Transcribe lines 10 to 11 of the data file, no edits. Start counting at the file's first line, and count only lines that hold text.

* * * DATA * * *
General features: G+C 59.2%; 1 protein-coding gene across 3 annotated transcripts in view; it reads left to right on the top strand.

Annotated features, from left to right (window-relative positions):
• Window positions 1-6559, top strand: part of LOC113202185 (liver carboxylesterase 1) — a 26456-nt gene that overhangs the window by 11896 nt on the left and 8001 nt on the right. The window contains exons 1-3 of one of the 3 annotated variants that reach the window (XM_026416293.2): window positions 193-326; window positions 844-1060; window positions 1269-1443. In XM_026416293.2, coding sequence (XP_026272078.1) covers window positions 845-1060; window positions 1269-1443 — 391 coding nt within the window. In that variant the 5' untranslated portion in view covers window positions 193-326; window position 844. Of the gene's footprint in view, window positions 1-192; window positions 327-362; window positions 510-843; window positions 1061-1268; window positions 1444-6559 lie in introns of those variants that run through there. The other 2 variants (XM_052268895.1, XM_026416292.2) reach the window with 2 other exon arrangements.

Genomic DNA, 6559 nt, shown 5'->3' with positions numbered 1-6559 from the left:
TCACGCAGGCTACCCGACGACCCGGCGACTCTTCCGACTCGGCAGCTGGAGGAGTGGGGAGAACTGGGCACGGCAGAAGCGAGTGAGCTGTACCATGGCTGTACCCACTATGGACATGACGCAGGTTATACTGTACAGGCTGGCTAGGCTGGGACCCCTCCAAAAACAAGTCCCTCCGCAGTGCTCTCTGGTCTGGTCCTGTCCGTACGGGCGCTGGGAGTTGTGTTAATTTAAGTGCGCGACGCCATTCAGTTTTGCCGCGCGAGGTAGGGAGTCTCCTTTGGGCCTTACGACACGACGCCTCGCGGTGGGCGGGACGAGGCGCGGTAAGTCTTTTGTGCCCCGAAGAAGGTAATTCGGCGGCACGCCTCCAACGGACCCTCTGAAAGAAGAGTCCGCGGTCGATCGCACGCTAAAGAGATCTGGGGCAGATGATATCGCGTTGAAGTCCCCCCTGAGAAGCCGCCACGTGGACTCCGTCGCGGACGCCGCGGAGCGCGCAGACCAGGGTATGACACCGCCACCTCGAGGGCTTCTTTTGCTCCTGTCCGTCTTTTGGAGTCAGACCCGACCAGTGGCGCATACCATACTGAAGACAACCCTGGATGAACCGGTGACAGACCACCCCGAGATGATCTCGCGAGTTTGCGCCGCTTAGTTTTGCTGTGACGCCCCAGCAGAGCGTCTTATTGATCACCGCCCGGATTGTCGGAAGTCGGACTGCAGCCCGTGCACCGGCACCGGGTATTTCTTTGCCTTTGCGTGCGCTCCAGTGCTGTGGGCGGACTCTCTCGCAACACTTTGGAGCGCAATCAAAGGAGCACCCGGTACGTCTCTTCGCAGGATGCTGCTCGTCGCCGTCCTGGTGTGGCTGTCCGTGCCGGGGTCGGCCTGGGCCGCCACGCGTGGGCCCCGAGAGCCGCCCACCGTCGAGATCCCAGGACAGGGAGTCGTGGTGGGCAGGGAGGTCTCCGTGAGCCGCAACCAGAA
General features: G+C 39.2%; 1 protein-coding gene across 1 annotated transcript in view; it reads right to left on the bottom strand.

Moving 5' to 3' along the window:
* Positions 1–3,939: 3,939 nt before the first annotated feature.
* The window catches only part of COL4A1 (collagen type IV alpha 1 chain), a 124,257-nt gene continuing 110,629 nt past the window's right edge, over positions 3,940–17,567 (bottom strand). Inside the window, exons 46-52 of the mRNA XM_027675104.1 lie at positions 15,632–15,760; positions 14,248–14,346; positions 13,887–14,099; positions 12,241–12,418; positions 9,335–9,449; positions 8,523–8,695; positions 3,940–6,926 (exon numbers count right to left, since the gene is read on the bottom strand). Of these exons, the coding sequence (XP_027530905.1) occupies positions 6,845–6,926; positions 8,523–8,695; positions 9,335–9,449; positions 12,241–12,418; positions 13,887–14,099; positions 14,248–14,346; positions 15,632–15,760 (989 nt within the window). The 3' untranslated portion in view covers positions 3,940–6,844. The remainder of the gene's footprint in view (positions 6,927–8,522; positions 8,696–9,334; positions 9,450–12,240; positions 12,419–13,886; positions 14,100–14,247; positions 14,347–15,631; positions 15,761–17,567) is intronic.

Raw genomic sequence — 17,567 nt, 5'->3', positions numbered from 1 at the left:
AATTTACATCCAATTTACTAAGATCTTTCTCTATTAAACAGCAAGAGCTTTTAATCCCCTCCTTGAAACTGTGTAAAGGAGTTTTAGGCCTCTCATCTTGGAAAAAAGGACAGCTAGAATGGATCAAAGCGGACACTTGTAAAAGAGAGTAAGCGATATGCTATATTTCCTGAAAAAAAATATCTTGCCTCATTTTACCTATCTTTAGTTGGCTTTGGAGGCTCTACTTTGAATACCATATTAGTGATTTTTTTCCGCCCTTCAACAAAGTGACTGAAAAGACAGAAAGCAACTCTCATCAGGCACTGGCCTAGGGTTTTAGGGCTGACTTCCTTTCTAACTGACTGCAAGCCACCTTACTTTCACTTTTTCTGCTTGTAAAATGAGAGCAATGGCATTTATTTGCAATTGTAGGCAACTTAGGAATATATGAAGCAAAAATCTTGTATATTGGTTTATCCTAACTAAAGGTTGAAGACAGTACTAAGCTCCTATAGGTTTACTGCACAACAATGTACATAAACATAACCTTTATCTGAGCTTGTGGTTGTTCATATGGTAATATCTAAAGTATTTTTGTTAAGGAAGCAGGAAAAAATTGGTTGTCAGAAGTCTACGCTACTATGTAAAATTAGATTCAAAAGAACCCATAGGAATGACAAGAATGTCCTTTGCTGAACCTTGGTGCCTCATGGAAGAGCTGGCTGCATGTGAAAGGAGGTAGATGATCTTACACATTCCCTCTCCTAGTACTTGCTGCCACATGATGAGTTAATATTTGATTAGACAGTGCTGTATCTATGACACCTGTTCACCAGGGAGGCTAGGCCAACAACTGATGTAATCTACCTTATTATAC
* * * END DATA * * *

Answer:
Raw genomic sequence — 17,567 nt, 5'->3', positions numbered from 1 at the left:
AATTTACATCCAATTTACTAAGATCTTTCTCTATTAAACAGCAAGAGCTTTTAATCCCCTCCTTGAAACTGTGTAAAGGAGTTTTAGGCCTCTCATCTTGGAAAAAAGGACAGCTAGAATGGATCAAAGCGGACACTTGTAAAAGAGAGTAAGCGATATGCTATATTTCCTGAAAAAAAATATCTTGCCTCATTTTACCTATCTTTAGTTGGCTTTGGAGGCTCTACTTTGAATACCATATTAGTGATTTTTTTCCGCCCTTCAACAAAGTGACTGAAAAGACAGAAAGCAACTCTCATCAGGCACTGGCCTAGGGTTTTAGGGCTGACTTCCTTTCTAACTGACTGCAAGCCACCTTACTTTCACTTTTTCTGCTTGTAAAATGAGAGCAATGGCATTTATTTGCAATTGTAGGCAACTTAGGAATATATGAAGCAAAAATCTTGTATATTGGTTTATCCTAACTAAAGGTTGAAGACAGTACTAAGCTCCTATAGGTTTACTGCACAACAATGTACATAAACATAACCTTTATCTGAGCTTGTGGTTGTTCATATGGTAATATCTAAAGTATTTTTGTTAAGGAAGCAGGAAAAAATTGGTTGTCAGAAGTCTACGCTACTATGTAAAATTAGATTCAAAAGAACCCATAGGAATGACAAGAATGTCCTTTGCTGAACCTTGGTGCCTCATGGAAGAGCTGGCTGCATGTGAAAGGAGGTAGATGATCTTACACATTCCCTCTCCTAGTACTTGCTGCCACATGATGAGTTAATATTTGATTAGACAGTGCTGTATCTATGACACCTGTTCACCAGGGAGGCTAGGCCAACAACTGATGTAATCTACCTTATTATAC